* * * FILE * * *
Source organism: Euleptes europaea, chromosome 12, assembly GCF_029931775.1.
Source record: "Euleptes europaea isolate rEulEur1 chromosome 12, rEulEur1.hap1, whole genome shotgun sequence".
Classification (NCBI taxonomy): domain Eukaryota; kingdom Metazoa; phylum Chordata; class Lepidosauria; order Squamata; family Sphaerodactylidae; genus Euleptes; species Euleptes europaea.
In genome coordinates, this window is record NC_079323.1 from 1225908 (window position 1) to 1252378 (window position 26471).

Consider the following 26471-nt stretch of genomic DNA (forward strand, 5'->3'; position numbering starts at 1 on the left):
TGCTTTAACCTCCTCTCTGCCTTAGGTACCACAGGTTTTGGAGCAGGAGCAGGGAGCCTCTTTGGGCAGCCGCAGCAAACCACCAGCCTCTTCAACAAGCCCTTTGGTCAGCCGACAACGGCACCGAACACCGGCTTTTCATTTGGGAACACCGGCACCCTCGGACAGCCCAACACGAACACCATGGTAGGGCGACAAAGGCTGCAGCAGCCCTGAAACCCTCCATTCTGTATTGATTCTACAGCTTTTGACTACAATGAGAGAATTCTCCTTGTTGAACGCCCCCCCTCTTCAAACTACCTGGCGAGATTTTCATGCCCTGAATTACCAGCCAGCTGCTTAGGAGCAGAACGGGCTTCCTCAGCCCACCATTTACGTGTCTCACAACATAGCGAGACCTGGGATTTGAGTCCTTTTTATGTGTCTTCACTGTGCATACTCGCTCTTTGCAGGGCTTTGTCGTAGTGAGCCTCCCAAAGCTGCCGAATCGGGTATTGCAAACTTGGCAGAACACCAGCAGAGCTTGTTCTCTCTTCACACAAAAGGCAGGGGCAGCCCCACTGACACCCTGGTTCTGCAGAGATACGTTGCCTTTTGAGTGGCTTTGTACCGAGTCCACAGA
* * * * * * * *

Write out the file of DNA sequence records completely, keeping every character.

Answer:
Source organism: Euleptes europaea, chromosome 12, assembly GCF_029931775.1.
Source record: "Euleptes europaea isolate rEulEur1 chromosome 12, rEulEur1.hap1, whole genome shotgun sequence".
Classification (NCBI taxonomy): domain Eukaryota; kingdom Metazoa; phylum Chordata; class Lepidosauria; order Squamata; family Sphaerodactylidae; genus Euleptes; species Euleptes europaea.
In genome coordinates, this window is record NC_079323.1 from 1225908 (window position 1) to 1252378 (window position 26471).

Consider the following 26471-nt stretch of genomic DNA (forward strand, 5'->3'; position numbering starts at 1 on the left):
TGCTTTAACCTCCTCTCTGCCTTAGGTACCACAGGTTTTGGAGCAGGAGCAGGGAGCCTCTTTGGGCAGCCGCAGCAAACCACCAGCCTCTTCAACAAGCCCTTTGGTCAGCCGACAACGGCACCGAACACCGGCTTTTCATTTGGGAACACCGGCACCCTCGGACAGCCCAACACGAACACCATGGTAGGGCGACAAAGGCTGCAGCAGCCCTGAAACCCTCCATTCTGTATTGATTCTACAGCTTTTGACTACAATGAGAGAATTCTCCTTGTTGAACGCCCCCCCTCTTCAAACTACCTGGCGAGATTTTCATGCCCTGAATTACCAGCCAGCTGCTTAGGAGCAGAACGGGCTTCCTCAGCCCACCATTTACGTGTCTCACAACATAGCGAGACCTGGGATTTGAGTCCTTTTTATGTGTCTTCACTGTGCATACTCGCTCTTTGCAGGGCTTTGTCGTAGTGAGCCTCCCAAAGCTGCCGAATCGGGTATTGCAAACTTGGCAGAACACCAGCAGAGCTTGTTCTCTCTTCACACAAAAGGCAGGGGCAGCCCCACTGACACCCTGGTTCTGCAGAGATACGTTGCCTTTTGAGTGGCTTTGTACCGAGTCCACAGA